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rate in Biological Definition

Cancer

... those tissues that have a high replacement rate (e.g. intestinal lining). These cells usually ... of cancer) is the process of derangement of the rate of cell division . Cancer is, ultimately, a ... refers to tissue growth based on an excessive rate of cell division, leading to a larger than usual ...

Diabetes mellitus

... countries. The greatest increase in prevalence rate is, however, expected to occur in Asia and ... this is likely due to both differences in the rate of type 1 and differences in the rate of other types, most prominently type 2. Most of ...

Diffusion

... helium is not a major component of air. The rate of transport is governed by the diffusivity and ... in the field, causing a net current. The rate of transport is governed by the electrical ... to the speed at which it is flowing. The rate of transport is governed by the viscosity of ...

Ebola

... . The outbreak in Sudan showed a lower fatality rate — 50% — compared to the 90% mortality rate of the Zare strain. In 1990 , a third, similar ... about the epidemic (Draper 15-23). The fatality rate for the 1976 outbreak was 88.05%; the 1977 ...

Edward's syndrome

... these initial difficulties. The survival rate for Edward's Syndrome is still incredibly low. ... is also difficult to determine what the survival rate or prognosis would be for the condition if they ... as their genetically 'normal' peers. The rate of occurance for Edward's Syndrome is ~ 1:3000 ...

Enzyme

... history 2 Structure and function 2.1 rate of enzyme mediated reactions 2.2 Specificity ... the coupled reactions in one direction. rate of enzyme mediated reactions Main article: rate of enzyme mediated reactions Enzymes can ...

Growth curve

... an important role. In many types of cancer, the rate at which tumors shrink following chemotherapy is related to the rate of tumor growth before treatment. Tumors that ... Figure 2, a tumor is found after the cell growth rate has slowed. Most of the cancer cells are removed ...

Insulin

... which have produced a much higher success rate (about 90% in one group). Beta cell transplant ... and avoiding too high peaks after meals) the rate of diabetic complications goes down. If glucose levels are very closely controlled, that rate can even approach 'normal'. The chronic diabetic ...

Michaelis-Menten kinetics

... Michaelis-Menten kinetics describe the rate of enzyme mediated reactions for many enzymes. ... is constant. To determine the maximum rate of an enzyme mediated reaction, the substrate concentration ( [S] ) is increased until a constant rate of product formation is achieved. This is the ...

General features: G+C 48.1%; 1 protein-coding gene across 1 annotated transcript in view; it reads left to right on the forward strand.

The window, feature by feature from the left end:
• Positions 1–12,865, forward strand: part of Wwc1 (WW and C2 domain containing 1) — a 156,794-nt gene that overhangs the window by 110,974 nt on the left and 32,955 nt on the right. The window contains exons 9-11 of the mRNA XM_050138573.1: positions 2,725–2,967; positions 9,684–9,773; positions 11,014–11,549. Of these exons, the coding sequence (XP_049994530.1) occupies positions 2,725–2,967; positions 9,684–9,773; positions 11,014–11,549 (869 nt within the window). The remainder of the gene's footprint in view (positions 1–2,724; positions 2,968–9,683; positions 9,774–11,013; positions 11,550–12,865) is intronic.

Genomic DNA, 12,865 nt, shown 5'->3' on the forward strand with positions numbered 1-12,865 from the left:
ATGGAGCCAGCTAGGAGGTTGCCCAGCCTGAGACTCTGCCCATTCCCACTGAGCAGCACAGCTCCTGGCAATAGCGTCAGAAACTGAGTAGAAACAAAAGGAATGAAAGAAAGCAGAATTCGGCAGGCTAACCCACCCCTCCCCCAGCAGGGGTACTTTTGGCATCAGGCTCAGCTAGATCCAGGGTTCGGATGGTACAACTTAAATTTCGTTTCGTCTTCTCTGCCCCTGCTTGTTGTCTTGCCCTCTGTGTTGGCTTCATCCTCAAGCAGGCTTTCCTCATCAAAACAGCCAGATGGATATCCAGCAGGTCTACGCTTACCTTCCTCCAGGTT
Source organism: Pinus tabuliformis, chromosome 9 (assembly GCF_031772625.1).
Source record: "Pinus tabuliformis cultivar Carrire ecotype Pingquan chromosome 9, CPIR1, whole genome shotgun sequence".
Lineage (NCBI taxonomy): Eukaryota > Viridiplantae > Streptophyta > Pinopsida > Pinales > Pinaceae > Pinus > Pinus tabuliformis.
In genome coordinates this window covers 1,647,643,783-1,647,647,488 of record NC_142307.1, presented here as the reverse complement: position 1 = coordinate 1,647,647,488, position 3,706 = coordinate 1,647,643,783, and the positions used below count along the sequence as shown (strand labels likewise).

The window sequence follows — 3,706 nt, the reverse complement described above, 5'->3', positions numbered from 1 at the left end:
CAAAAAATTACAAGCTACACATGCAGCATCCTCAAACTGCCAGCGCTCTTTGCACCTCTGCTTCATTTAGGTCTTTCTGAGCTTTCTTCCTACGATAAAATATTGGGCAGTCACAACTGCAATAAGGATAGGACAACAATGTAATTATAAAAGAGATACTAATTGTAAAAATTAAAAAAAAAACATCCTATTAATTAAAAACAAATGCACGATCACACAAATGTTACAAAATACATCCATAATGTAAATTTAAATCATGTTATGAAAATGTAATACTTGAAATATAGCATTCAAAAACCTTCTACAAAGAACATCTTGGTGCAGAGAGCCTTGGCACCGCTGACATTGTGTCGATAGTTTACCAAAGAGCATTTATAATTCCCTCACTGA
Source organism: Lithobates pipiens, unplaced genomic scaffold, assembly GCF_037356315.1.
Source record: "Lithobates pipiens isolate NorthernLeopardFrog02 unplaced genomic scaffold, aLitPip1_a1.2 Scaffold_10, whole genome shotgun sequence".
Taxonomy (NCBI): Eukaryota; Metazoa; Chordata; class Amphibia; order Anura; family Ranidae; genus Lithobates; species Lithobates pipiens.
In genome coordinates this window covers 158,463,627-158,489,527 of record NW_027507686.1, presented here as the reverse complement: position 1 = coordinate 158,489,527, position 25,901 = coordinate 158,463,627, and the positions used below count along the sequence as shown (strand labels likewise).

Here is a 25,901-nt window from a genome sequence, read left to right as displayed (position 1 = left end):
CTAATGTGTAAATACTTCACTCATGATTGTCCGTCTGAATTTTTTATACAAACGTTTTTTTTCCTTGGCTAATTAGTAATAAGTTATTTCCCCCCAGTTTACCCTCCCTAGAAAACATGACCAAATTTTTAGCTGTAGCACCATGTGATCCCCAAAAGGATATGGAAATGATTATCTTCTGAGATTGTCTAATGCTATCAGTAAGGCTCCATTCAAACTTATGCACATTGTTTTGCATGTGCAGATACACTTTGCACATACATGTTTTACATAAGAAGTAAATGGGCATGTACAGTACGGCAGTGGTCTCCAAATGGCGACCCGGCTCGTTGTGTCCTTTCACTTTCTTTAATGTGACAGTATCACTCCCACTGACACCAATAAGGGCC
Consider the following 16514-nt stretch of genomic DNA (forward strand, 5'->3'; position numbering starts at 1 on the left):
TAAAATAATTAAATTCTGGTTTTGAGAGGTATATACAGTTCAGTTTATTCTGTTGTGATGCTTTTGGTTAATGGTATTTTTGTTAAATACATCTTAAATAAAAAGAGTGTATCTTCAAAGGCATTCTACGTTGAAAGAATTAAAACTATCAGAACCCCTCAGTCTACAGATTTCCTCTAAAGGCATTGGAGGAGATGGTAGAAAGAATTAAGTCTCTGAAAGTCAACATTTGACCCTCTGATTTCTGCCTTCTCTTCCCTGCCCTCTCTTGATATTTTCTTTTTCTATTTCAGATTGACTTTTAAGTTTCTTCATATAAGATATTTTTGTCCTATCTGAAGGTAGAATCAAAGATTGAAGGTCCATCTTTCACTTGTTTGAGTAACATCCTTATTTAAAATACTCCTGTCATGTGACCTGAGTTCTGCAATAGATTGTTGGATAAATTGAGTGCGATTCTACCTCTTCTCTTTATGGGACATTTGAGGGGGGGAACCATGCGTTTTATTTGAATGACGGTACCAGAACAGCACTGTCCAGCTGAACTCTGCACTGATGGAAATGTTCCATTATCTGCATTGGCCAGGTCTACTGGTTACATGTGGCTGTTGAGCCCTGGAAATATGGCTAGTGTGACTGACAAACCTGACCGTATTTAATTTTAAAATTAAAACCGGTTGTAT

Neutral theory of molecular evolution

... can be assumed to have accumulated at the same rate as individuals with mutations are born. This ... it has been argued, is predictable from the error rate of the enzymes that carry out DNA replication ... from a common ancestor. While the mutation rate is no longer considered a constant, diverse and ...

Thermoregulation

... temporarily increases the production of heat, the rate of production steadily rising after a meal until ... the metabolism of the various tissues at such a rate that their capital is soon exhausted. Blood that ... metabolic capital of the respiratory centre. The rate of the heart is quickened, the beats then become ...

Twin

... has been the result of a twin pregnancy. The rate of twinning varies greatly among ethnic groups , ... for the first time ever in the US , the twinning rate exceeded 3% of all births. Thus, approximately ... into the uterus in order to increase the success rate of in vitro fertilisation (IVF). Twin ...

Activation energy

... basis of the relationship between the activation energy and the rate at which a reaction proceeds. The study of reaction rates is termed ... with more energy than the activation energy, and consequently the rate of reaction increases. Typically the activation energy is given as the ...

Fick's law of diffusion

... The first law gives rise to the formula It states that the rate of diffusion of a gas across a membrane is Constant for a given gas at ... through. In this situation, one can use a flux limiter . The exchange rate of a gas across a fluid membrane can be determined by using this law ...

Fitness landscape

... success. It is assumed that every genotype has a well defined replication rate (often referred to as fitness ). The set of all possible genotypes and ... A population may not be able to climb a very sharp peak if the mutation rate is too high, or it may drift away from a peak it had already found. The ...

Genetic fingerprinting

... over 2 million records as of 2005 . The size of this database, and its rate of growth, is giving concern to civil liberties groups in the UK, where ... a coincidental match is 1 in 100 billion (100,000,000,000). However, the rate of laboratory error may be much higher than this, and often actual ...

Kidney

... present. A person's blood pass through the kidneys 350 times a day at the rate of 1.2 litres per minute, producing 125cc of glomerular filtrate per minute. Measuring the glomerular filtration rate is a diagnostic test of kidney function . Kidney tissue ...

Molecular evolution

... mortality and fertility. Differential mortality is the survival rate of individuals before their reproductive age. If they survive, they are ... technique was inspired by the once common assumption that the DNA error rate is constant--not just over time, but across all species and every part of ...

Punctuated equilibrium

... generations. Thus, on average, the limb grows at the minute, gradual rate of only 0.005 cm per generation (= 50 cm / 10000 generations). The ... catastophism, it is often incorrectly assumed that he insisted that the rate of change be constant or nearly so. Punctuation appears also to be ...

Ribosome

... (large) 60S subunit.[The unit S means Svedberg units, a measure of the rate of sedimentation of a particle in a centrifuge, where the sedimentation rate is associated with the size of the particle. Svedberg units are not ...

Species

... species. Darwin's work drew on Thomas Malthus ' insight that the rate of growth of a biological population will always outpace the rate of growth of the resources in the environment, such as the food supply. As ...

Thomas Malthus